Women's Holocaust Writing: Memory and Imagination

Women's Holocaust Writing: Memory and Imagination

Women's Holocaust Writing: Memory and Imagination

Women's Holocaust Writing: Memory and Imagination

Synopsis

Women's Holocaust Writing extends Holocaust and literary studies by examining women's artistic representations of female Holocaust experiences, as given voice by Cynthia Ozick, Ilona Karmel, Elzbieta Ettinger, Hana Demetz, Susan Fromberg Schaeffer, Norma Rosen, and Marge Piercy. Through close, insightful reading of fiction, S. Lillian Kremer explores Holocaust representations in works distinguished by the power of their literary expression and attention to women's diverse experiences. She draws upon history, psychology, women's studies, literary analysis, and interviews with authors to compare writing by eyewitnesses working from memory with that by remote "witnesses through the imagination."

Excerpt

Studies of Holocaust literature written before the late I970s by male critics focused on works by male Europeans and Israelis. Other than a few significant exceptions, prominent critics have given scant attention to the noteworthy body of Holocaust writing by Americans and women. With the intention of extending the canon, this text explores English-language fiction by émigré women living in America whose creative writing is influenced by Holocaust memory and experience, and fiction by American-born women encountering the Holocaust through research and imagination.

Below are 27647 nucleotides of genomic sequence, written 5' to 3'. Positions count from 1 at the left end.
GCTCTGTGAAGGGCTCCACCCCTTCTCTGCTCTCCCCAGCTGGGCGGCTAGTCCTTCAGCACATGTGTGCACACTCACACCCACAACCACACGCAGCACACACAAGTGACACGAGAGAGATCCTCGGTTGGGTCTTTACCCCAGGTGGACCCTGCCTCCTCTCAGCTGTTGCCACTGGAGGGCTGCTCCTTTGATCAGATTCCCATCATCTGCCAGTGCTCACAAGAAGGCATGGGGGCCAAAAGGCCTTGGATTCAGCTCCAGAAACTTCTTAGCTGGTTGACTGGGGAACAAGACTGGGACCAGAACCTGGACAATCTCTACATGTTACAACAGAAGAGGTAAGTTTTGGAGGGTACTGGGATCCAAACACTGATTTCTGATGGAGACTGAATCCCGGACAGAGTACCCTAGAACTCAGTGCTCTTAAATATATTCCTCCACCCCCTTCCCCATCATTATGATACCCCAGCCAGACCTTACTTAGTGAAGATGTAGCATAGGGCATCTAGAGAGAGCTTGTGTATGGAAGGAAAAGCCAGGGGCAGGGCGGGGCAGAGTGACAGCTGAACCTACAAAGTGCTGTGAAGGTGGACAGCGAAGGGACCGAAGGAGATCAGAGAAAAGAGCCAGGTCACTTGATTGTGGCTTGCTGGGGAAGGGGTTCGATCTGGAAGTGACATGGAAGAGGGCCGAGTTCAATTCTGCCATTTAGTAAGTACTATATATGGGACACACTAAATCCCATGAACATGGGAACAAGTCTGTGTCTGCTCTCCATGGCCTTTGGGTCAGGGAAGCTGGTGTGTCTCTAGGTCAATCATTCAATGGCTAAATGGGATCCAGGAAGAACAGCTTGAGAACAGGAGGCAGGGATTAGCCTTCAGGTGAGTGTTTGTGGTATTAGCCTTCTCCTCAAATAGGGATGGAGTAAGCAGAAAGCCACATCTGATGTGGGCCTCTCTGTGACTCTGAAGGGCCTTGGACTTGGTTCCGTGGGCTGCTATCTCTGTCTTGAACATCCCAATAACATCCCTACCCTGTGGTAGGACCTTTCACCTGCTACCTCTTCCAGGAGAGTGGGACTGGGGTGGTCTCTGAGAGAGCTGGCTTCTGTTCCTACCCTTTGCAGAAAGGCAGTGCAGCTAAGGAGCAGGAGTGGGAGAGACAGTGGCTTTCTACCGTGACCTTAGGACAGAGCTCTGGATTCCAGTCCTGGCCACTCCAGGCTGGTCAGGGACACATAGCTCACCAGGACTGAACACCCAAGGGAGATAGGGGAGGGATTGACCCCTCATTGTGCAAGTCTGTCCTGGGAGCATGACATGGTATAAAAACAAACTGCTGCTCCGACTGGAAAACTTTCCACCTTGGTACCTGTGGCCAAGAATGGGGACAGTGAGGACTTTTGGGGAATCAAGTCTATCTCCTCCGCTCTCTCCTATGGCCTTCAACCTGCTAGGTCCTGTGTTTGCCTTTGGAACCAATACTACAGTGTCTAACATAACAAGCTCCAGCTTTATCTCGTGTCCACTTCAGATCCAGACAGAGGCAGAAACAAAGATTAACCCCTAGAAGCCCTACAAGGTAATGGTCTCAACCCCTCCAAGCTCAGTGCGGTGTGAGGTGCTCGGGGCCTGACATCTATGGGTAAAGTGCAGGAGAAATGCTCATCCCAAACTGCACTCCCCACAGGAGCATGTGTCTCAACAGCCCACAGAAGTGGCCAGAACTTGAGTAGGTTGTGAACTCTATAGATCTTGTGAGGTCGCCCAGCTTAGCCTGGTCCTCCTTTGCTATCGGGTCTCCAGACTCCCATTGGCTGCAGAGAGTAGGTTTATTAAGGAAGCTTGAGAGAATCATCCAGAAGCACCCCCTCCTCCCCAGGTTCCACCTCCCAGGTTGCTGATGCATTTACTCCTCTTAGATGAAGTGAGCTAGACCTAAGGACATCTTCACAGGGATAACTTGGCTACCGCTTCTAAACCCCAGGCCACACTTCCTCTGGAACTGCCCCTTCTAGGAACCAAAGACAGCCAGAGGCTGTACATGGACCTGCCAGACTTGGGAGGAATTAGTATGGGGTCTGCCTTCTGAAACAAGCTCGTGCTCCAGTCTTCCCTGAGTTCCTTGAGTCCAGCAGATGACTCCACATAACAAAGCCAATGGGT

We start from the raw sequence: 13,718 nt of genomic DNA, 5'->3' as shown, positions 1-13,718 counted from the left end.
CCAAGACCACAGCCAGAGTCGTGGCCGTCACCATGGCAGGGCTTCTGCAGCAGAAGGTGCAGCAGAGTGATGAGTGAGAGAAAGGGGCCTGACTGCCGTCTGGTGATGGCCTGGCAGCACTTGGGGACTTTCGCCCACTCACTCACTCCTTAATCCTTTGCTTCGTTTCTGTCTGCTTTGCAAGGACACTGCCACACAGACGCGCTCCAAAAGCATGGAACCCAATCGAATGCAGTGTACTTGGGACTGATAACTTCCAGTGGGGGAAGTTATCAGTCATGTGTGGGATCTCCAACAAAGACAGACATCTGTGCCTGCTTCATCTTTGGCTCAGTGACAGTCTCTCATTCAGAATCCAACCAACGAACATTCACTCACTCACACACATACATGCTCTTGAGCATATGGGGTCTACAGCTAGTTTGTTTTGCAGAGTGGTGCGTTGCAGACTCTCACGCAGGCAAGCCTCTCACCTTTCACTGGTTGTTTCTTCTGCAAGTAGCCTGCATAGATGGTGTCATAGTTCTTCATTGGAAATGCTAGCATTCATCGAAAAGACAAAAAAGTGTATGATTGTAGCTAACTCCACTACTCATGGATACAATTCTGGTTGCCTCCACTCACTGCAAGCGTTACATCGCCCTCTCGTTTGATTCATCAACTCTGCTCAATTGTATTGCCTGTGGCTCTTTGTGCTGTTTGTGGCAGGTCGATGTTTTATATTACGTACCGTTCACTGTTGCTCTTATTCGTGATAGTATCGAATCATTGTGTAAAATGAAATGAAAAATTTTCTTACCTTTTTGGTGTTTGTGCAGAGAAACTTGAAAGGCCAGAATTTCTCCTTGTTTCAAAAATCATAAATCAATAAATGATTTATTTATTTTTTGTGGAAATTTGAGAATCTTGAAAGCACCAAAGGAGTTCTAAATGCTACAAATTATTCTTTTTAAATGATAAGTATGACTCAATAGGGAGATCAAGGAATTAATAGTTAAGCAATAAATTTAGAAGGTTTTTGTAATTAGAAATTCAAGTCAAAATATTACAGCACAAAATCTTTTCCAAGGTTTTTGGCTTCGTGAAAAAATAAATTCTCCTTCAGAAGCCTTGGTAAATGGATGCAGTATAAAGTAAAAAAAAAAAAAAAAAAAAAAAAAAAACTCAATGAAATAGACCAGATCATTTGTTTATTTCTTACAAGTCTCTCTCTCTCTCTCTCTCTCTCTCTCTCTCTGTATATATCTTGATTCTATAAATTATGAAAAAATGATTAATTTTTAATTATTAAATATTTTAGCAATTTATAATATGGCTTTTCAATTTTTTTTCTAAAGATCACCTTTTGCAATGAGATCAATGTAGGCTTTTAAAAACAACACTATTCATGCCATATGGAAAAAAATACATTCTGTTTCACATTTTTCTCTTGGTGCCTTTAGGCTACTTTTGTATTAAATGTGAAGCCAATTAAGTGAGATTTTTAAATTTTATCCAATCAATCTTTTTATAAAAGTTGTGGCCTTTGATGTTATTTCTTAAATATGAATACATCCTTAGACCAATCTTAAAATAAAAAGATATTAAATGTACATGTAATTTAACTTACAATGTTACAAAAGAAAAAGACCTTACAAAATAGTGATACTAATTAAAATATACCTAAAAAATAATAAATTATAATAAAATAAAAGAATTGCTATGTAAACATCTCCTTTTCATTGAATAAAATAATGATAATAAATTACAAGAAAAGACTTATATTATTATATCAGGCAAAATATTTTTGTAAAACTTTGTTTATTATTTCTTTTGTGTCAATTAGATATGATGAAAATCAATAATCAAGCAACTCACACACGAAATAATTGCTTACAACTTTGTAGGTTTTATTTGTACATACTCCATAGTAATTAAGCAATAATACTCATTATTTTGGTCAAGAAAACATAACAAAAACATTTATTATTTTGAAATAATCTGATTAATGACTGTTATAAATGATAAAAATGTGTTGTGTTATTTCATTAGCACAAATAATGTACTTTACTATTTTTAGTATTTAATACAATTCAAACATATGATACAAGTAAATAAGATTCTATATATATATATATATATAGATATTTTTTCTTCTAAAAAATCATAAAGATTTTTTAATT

Rather than present a definitive survey of women's Holocaust narratives, I offer a close reading of exemplary works and take notice of their relationship to women's testimonies and to the relevant historic context. I have selected texts distinguished by the power of their literary expression and reflective of the diverse Holocaust experience of nationally, culturally, and socially distinct women. These fictions by survivors and their contemporaries who were "not there" offer a widely disparate portrait of female Holocaust experience: women living openly and in hiding in Aryan sectors and women incarcerated in ghettos and camps, passive victims and resistance fighters, the secular and the religious, and eastern and western Europeans of varied political views and social and economic classes. Some of these works have been critically acclaimed and embraced by the reading public; others are neglected works of literary and historic merit. Each makes a significant contribution to shaping our understanding of women's Holocaust experience by graphically and poignantly rendering the trauma of Jewish and half-Jewish women under the yoke of National Socialism. Each provides a glimpse of female-gendered Holocaust experience hitherto unmapped in male-authored texts customarily presented and received as portraits of normative Holocaust experience.

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